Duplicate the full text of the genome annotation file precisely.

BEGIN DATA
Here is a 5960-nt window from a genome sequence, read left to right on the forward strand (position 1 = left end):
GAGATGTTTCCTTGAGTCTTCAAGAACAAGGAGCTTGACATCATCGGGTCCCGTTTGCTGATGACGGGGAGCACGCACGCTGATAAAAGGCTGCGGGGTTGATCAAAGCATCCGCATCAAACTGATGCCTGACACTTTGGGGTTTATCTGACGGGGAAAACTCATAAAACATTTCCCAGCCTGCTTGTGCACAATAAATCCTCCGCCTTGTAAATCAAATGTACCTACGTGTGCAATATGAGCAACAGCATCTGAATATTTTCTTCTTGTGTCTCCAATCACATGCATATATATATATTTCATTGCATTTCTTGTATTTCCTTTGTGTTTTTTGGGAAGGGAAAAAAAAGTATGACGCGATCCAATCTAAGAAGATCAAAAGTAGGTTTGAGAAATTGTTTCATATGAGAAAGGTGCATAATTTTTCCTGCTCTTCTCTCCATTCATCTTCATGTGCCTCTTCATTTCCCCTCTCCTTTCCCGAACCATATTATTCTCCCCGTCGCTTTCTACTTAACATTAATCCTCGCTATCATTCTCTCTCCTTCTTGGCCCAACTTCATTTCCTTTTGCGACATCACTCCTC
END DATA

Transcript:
Here is a 5960-nt window from a genome sequence, read left to right on the forward strand (position 1 = left end):
GAGATGTTTCCTTGAGTCTTCAAGAACAAGGAGCTTGACATCATCGGGTCCCGTTTGCTGATGACGGGGAGCACGCACGCTGATAAAAGGCTGCGGGGTTGATCAAAGCATCCGCATCAAACTGATGCCTGACACTTTGGGGTTTATCTGACGGGGAAAACTCATAAAACATTTCCCAGCCTGCTTGTGCACAATAAATCCTCCGCCTTGTAAATCAAATGTACCTACGTGTGCAATATGAGCAACAGCATCTGAATATTTTCTTCTTGTGTCTCCAATCACATGCATATATATATATTTCATTGCATTTCTTGTATTTCCTTTGTGTTTTTTGGGAAGGGAAAAAAAAGTATGACGCGATCCAATCTAAGAAGATCAAAAGTAGGTTTGAGAAATTGTTTCATATGAGAAAGGTGCATAATTTTTCCTGCTCTTCTCTCCATTCATCTTCATGTGCCTCTTCATTTCCCCTCTCCTTTCCCGAACCATATTATTCTCCCCGTCGCTTTCTACTTAACATTAATCCTCGCTATCATTCTCTCTCCTTCTTGGCCCAACTTCATTTCCTTTTGCGACATCACTCCTC